<option>&ndash;&ndash;version</option><indexterm><primary><option>&ndash;&ndash;version</option></primary>
          </indexterm>
        </term>
        <listitem>
          <para>Output the <literal>ghc-pkg</literal> version number.</para>
        </listitem>
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      </varlistentry>
    </variablelist>

  </sect2>
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  <sect2 id="building-packages">
    <title>Building a package from Haskell source</title>
    <indexterm><primary>packages</primary>
      <secondary>building</secondary></indexterm>

    <para>We don't recommend building packages the hard way.  Instead, use the
      <ulink url="../Cabal/index.html">Cabal</ulink> infrastructure
      if possible.  If your package is particularly complicated or requires a
      lot of configuration, then you might have to fall back to the low-level
      mechanisms, so a few hints for those brave souls follow.</para>
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    <para>You need to build an "installed package info" file for
      passing to <literal>ghc-pkg</literal> when installing your
      package.  The contents of this file are described in
      <xref linkend="installed-pkg-info" />.</para>

    <para>The Haskell code in a package may be built into one or more
      archive libraries (e.g. <filename>libHSfoo.a</filename>), or a
      single shared object
      (e.g. <filename>libHSfoo.dll/.so/.dylib</filename>).  The
      restriction to a single shared object is because the package
      system is used to tell the compiler when it should make an
      inter-shared-object call rather than an intra-shared-object-call
      call (inter-shared-object calls require an extra
      indirection).</para>
    <itemizedlist>
      <listitem><para>Building a static library is done by using the
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          <literal>ar</literal> tool, like so:</para>
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<screen>ar cqs libHSfoo-1.0.a A.o B.o C.o ...</screen>

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          <para>where <filename>A.o</filename>,
            <filename>B.o</filename> and so on are the compiled Haskell
            modules, and <filename>libHSfoo.a</filename> is the library you
            wish to create.  The syntax may differ slightly on your system,
            so check the documentation if you run into difficulties.</para>
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      </listitem>
      <listitem>
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        <para>Versions of the Haskell libraries for use with GHCi may also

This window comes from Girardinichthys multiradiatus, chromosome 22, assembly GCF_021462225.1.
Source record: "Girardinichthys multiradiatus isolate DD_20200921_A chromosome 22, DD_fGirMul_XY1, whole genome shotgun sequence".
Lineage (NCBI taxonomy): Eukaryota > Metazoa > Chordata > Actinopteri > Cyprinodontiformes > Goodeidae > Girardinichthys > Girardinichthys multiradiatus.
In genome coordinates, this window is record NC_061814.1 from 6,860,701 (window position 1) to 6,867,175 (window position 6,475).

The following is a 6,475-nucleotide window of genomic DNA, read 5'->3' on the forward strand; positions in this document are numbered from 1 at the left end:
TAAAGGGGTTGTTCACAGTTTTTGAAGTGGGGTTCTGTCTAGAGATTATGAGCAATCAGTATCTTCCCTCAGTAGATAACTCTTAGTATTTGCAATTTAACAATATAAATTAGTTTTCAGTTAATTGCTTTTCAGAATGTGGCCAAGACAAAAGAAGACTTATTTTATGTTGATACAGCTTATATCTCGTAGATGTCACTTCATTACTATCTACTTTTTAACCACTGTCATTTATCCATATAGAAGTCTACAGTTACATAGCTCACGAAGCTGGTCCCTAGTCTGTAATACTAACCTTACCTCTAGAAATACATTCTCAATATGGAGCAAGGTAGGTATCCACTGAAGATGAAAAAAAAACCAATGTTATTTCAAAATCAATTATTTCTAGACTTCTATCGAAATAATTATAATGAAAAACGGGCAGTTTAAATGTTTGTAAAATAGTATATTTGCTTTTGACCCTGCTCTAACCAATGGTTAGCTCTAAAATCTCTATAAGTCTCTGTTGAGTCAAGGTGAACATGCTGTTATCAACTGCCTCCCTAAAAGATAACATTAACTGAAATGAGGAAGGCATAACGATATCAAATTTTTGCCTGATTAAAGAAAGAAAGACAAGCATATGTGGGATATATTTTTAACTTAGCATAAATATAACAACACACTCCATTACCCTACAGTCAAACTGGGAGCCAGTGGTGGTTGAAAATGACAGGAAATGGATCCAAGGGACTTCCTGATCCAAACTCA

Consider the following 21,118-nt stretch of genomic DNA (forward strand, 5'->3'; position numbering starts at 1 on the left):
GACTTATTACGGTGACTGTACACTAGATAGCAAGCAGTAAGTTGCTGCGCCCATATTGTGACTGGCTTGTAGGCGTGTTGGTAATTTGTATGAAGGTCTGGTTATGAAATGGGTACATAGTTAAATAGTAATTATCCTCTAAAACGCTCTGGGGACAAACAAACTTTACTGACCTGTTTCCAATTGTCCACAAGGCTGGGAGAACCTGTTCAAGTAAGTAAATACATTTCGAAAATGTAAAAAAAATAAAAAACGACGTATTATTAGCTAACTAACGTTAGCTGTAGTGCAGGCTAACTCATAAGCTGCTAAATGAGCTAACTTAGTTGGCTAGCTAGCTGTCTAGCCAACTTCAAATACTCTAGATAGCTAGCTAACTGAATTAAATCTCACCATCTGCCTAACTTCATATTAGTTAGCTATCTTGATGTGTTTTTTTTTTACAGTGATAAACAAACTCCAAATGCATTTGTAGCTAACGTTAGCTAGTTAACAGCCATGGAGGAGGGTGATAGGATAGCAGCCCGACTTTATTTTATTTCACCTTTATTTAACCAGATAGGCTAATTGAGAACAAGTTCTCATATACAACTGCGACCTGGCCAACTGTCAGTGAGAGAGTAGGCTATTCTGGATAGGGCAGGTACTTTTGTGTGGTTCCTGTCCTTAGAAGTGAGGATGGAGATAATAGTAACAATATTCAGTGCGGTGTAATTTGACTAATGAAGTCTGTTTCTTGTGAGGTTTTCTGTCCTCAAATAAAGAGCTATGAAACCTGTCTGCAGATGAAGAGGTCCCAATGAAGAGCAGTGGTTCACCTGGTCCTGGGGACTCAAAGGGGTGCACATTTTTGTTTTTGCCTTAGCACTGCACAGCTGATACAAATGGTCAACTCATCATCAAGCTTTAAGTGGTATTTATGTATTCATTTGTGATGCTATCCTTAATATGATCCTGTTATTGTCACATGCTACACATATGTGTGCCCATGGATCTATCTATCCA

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          be included: GHCi cannot load <literal>.a</literal> files
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          directly, instead it will look for an object file
          called <filename>HSfoo.o</filename> and load that.  On some
          systems, the <literal>ghc-pkg</literal> tool can automatically
          build the GHCi version of each library, see
          <xref linkend="package-management"/>.  To build these libraries
          by hand from the <literal>.a</literal> archive, it is possible
          to use GNU <command>ld</command> as follows:</para>
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<screen>ld -r &ndash;&ndash;whole-archive -o HSfoo.o libHSfoo.a</screen>

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        <para>(replace
          <literal>&ndash;&ndash;whole-archive</literal> with
          <literal>&ndash;all_load</literal> on MacOS X)</para>
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      </listitem>
      <listitem>
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        <para>When building the package as shared library, GHC can be used to
          perform the link step. This hides some of the details
          out the underlying linker and provides a common
          interface to all shared object variants that are supported
          by GHC (DLLs, ELF DSOs, and Mac OS dylibs). The shared
          object must be named in specific way for two reasons: (1)
          the name must contain the GHC compiler version, so that two
          library variants don't collide that are compiled by
          different versions of GHC and that therefore are most likely
          incompatible with respect to calling conventions, (2) it
          must be different from the static name otherwise we would
          not be able to control the linker as precisely as necessary
          to make
          the <option>-static</option>/<option>-dynamic</option> flags
          work, see <xref linkend="options-linker" />.</para>
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<screen>ghc -shared libHSfoo-1.0-ghc<replaceable>GHCVersion</replaceable>.so A.o B.o C.o</screen>
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        <para>Using GHC's version number in the shared object name
          allows different library versions compiled by different GHC
          versions to be installed in standard system locations,
          e.g. under *nix /usr/lib. To obtain the version number of
          GHC invoke <literal>ghc --numeric-version</literal> and use
          its output in place
          of <replaceable>GHCVersion</replaceable>. See also
          <xref linkend="options-codegen" /> on how object files must
          be prepared for shared object linking.</para>
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      </listitem>
    </itemizedlist>

     <para>To compile a module which is to be part of a new package,
      use the <literal>-package-name</literal> option (<xref linkend="using-packages"/>).